Precarious Kites
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About Magic > Movie Backings, Wow, and the Space Shuttle
Movie Backings, Wow, and the Space Shuttle

Grace-Notes #25 – for Sunday 6/25/06

Movie Backings, Wow, and the Space Shuttle

I hated the elevator. It was tiny and I imagined it hanging by a rope, stretched over a small, rusty, pulley. But my mother’s office was up, so up I rode.

She worked for a movie backings company. The elevator opened on the top floor of a warehouse on the old MGM studio lot. The ceilings were dizzying, rising hundreds of feet in the air. The floors where cut with slits and through those slits, after maneuvering ropes and tie-downs, huge blots of canvas rose – pulled up until each could be unfurled like a shade. When they dropped, you were in Central Park or downtown Washington DC or over the San Francisco Bay. Here the backdrops for movies were made.

The artists worked on scaffolding and platforms, with caddies of paint and brushes and chemicals. The floors were flicked with years of colors spilled and smeared.

The first time I saw an open canvas, I touched it to untrick my mind. It wasn’t real, just a backing. The Grand Canyon, or the Alps, or downtown Chicago brought to Hollywood so actors could perform in front of a canvas that photographed as real, as actual, as the place itself. Movie Magic.

This was a time ago.

Now we have digital. Now we have computer generated. Now we have speed and exacting detail all accessible in bits and bytes.

Now, blitzed with technological special effects, we expect them. Now it is a part of our lives, this zipping, bursting, oooh-ahhhing rush we expect from films, from video games, from TV.

But, of course it isn’t real. It isn’t even as real as the fake backings – the giant paintings – I used to touch.

Sometimes we become so accustomed at being wowed by what isn’t real, that we forget to be wowed by what is.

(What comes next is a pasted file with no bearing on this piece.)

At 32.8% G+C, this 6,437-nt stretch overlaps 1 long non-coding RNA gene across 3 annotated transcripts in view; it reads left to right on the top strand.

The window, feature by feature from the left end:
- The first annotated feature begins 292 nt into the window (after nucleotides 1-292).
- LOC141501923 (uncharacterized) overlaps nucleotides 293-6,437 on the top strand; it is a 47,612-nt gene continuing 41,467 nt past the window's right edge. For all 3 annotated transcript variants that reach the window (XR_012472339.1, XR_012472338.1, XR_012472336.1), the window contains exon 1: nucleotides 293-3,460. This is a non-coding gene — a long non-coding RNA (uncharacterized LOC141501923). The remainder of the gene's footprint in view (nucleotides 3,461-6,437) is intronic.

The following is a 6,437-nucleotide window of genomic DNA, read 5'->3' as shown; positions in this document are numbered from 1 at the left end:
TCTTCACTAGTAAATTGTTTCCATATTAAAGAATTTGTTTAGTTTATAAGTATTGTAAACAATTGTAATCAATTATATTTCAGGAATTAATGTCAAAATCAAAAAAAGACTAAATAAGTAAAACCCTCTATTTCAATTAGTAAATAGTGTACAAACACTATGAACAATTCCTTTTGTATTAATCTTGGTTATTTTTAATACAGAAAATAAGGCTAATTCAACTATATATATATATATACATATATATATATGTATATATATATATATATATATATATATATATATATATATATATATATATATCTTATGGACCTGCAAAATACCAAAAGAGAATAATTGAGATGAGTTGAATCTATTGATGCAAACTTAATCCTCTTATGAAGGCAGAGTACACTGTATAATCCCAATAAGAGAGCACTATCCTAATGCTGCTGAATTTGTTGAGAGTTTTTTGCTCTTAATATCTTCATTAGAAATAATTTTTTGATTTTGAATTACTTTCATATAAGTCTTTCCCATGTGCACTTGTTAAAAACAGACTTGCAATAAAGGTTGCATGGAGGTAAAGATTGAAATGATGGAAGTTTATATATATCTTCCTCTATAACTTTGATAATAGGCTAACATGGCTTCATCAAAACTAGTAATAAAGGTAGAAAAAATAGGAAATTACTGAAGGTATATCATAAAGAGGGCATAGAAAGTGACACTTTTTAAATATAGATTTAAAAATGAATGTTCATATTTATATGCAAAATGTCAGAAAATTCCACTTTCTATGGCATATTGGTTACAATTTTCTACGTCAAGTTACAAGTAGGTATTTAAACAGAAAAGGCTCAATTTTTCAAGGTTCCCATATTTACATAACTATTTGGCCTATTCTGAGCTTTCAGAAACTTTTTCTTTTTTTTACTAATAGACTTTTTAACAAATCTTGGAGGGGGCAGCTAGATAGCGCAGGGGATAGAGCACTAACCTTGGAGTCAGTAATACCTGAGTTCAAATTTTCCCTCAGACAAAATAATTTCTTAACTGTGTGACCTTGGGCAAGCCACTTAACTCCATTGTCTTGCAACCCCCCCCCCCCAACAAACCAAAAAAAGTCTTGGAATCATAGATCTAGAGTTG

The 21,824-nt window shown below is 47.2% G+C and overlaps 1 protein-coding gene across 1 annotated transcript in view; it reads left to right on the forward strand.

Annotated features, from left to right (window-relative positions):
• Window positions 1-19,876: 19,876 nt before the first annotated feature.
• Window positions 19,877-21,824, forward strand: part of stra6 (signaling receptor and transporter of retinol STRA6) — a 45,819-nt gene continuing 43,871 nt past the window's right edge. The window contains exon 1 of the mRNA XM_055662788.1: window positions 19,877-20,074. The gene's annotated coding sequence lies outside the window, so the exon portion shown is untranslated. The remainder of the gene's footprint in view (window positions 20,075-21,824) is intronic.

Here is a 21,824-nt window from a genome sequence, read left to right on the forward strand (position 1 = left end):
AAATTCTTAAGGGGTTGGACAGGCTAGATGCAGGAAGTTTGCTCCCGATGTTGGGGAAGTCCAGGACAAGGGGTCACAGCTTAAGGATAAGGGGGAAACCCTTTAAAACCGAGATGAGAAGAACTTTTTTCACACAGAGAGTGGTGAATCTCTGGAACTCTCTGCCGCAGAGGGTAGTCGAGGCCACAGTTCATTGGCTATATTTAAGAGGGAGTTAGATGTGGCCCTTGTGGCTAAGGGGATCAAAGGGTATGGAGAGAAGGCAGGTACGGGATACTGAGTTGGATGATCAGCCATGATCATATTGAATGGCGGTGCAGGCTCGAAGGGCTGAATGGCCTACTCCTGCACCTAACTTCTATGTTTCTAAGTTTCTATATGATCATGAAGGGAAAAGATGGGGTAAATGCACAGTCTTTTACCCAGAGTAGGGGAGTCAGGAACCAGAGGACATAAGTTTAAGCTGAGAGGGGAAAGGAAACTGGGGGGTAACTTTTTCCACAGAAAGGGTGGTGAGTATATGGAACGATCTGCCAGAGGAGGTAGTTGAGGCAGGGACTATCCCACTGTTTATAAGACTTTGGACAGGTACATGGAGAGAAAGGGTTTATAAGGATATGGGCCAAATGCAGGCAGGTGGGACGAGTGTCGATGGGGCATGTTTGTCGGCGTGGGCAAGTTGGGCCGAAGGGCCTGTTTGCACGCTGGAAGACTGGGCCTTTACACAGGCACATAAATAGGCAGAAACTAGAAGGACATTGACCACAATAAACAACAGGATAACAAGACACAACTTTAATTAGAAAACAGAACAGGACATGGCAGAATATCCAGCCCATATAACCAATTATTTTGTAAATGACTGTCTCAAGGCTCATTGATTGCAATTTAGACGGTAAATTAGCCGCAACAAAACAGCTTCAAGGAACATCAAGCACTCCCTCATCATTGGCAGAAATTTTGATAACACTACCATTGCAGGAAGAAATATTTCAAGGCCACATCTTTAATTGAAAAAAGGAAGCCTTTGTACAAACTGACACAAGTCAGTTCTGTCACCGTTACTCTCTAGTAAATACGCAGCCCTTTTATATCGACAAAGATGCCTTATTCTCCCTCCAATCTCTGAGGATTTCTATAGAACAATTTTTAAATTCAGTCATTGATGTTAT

We have a space shuttle, an orbiter, filled with people that zooms up and far away from the earth. If all goes well, we are returning to flight, for the second time since the Columbia tragedy, to resume building the International Space Station.

Years ago my little brother worked at Edwards Air Force Base. He and I were on the tail end of a road-trip from Colorado to Southern California. It was before 9/11, before terrorist threats, before the kind of security we know now. We were nearing home, but he had to make a work stop. I sighed, bored, tired and beyond arguing. He maneuvered through the gate codes as dust and the mirage of heat waves bent the horizon around me – Antelope Valley temperatures regularly reached far past 100.

The sun had set, though just, and the sky was brushing itself quickly, quickly, from egg-colored, to pink, to deep red. I nagged him “Should we be here? Do we have to do this now?’’ It was Sunday. I wanted to get home. I was thinking about traffic.

And then it was there, filling the windshield.

It rose up from the hard, salt-pan, desert floor – the biggest black and white bird I’d ever seen.

Pictures of the Space Shuttle have entered our collective memory, iconoclastic, metaphoric.

But no picture does it justice.

He stopped the car, amused, I think, by my stunned silence. I got out and gaped.

It had been set vertically in its rack, awaiting service, loading, and tie down, for flight to Florida. It looked as if a finger touch could send it bursting upward. Pointed straight toward the sky, it rose, huge, in the settling heat.

It could not have been more startling had it been a dinosaur alive and blinking, or the Lincoln monument with a sudden heartbeat, or a tidal wave frozen in time.

It was alive with possibility and power.

It was nothing like a movie.

Forth of July is coming fast. Remember when you blink in the dark to draw up your picture of the Shuttle. It does not have to be painted, digitalized, or computer generated – it is already in your mind. Its flight is very real and a mighty risk – as the most worthy leaps of faith and discovery always are.

Think of the nuts and bolts that hold it together, and the brain power that built it, the hearts that pilot it. Astronauts Lindsay, Kelly, Fossum, Nowak, Wilson, Sellers, and Reiter – Godspeed. Fly safe.